Some of the new characters introduced in Remake come out to be ultimately pointless, as well. A few hours in, the game introduces Roche, a SOLDIER obsessed with motorcycles who decides that Cloud is now his rival somehow. He shows up, fights you a couple times, and then vanishes from the story completely, never to return. Knowing that Remake is the first game in a series, Roche may vary well return to play a bigger part later but, taking the game on its own, he could be plucked from the story and nearly nothing would change.
Unfortunately, the same can be said for returning cast from the original VII as well. Red XIII, part of the game’s core cast, only shows up a few hours before the end of the game and isn’t a playable character. Most of Shinra, including Palmer, Scarlet, and Reeve, only get a few scenes. Palmer is the worst off, showing up only three times (once easily missable) for a few seconds each time. These issues are mostly due to cutting Remake off at the end of Midgar, as all of these characters get most of their development through the rest of the game in the original. I would argue, though, that characters such as Palmer and Scarlet would’ve been better off being saved for future entries, rather than being hardly more than cameos in Remake.
Massive Swords and Fleet Feet
The greatest change in Remake comes in its core gameplay, and the statement I’m about to make here may be controversial, so hold on: the gameplay here is leagues better than the original FFVII.
The Final Fantasy series has been moving away from its turn-based roots for a while now, experimenting with blending traditional menu-based JRPG aspects with more involved action gameplay, but it’s never quite managed to pull the mix off gracefully. That is, until here with Remake.
Remake is an action-RPG at its core. Each character has a basic attack mapped to square, a special mapped to triangle, as well as a blocking maneuver and a dodge roll. Attacking enemies builds your ATB bar (a holdover from FFVII), and once a portion is full, you can pause the action and bring up a more traditional JRPG menu to access special attacks, spells, and items.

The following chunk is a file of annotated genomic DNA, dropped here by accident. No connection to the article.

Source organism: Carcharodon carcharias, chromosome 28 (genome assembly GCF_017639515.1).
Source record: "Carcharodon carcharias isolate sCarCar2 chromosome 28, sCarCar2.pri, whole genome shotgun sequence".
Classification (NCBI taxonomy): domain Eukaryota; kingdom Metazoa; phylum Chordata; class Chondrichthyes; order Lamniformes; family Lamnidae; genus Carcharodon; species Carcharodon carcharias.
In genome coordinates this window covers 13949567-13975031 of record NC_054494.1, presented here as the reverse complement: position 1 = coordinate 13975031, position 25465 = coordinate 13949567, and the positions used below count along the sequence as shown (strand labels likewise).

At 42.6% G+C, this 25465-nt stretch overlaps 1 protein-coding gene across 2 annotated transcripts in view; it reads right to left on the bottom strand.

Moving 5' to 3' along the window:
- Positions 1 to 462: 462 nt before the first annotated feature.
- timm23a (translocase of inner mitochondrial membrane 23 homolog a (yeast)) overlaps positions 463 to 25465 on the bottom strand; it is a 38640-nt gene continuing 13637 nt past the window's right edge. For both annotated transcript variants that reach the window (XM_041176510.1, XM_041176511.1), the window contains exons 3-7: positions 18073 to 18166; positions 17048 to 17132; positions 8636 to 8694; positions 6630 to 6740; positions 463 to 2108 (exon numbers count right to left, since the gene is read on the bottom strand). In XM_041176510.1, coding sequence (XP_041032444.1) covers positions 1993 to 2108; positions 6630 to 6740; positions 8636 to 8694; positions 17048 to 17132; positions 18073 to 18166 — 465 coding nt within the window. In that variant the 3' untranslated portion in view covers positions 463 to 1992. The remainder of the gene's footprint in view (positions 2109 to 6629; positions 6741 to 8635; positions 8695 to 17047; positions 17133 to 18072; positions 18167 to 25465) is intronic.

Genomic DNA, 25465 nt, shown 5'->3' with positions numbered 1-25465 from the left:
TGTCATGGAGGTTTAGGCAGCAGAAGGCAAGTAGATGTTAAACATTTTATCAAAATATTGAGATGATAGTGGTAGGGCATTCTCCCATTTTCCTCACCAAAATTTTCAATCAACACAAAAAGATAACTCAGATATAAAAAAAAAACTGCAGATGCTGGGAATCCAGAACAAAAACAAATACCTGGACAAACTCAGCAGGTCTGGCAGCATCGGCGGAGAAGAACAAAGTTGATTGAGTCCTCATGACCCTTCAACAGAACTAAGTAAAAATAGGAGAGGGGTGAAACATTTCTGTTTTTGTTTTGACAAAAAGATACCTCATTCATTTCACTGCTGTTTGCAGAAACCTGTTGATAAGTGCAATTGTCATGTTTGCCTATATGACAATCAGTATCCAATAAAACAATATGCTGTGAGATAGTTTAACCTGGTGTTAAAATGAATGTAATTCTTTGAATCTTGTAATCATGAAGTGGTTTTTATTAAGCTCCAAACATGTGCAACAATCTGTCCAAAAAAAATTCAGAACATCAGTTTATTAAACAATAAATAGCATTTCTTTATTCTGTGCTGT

In action, I was surprised at just how graceful this fighting system is. It begins a bit slow, when you’re only controlling one or two characters with a few skills. Once you’re a few hours in and have more abilities unlocked, battles can become wild displays of controlled chaos as you flip between characters to maneuver them and pop off specials and spells.
The “pause to access specials” thing reminded me greatly of the Tales series, which may be why I was able to adapt to the engine here so quickly. Tales games typically require the player to pull up menus mid-battle to access spells and items, so I was already used to the start/stop gameplay on display here in Remake. If you’d rather not worry about menus, you can assign a few skills per character to button combos, essentially turning Remake into a full-on action game outside of rare instances.
Truly, though, I’d be happy if Square Enix continues to use and refine this engine for future Final Fantasy games. I think they’ve finally stumbled on a JRPG/action blend that works.
Along with the story, towns and dungeons have also been massively expanded. A few monster-infested areas that were only a couple screens in FFVII are now full proper dungeons here in Remake…and they can be hit or miss. While some, such as the Train Graveyard, present some interesting layouts and mechanics, others feel like obvious padding, stretching along dull hallways with very little to see. These moments brought me back to Final Fantasy XIII, a game that I did enjoy but did have exhaustingly linear dungeon layouts. There’s also one dungeon you have to run through twice for some inexplicable reason.
The few towns you get to explore are also populated with side-quests. These are completely optional (aside from a few in Wall Market), although the game does encourage you to take them on. Unfortunately, they’re not all that interesting, mostly permutations on “kill some monsters” or “find some characters.” They are, however, worked into the story well. Much of the game focuses on Cloud trying to up his reputation as a mercenary and, in taking on these side-quests, chatter from NPC slowly goes from “who’s this weird guy with a massive sword” to “oh, it’s that merc that’s helping everyone around town!”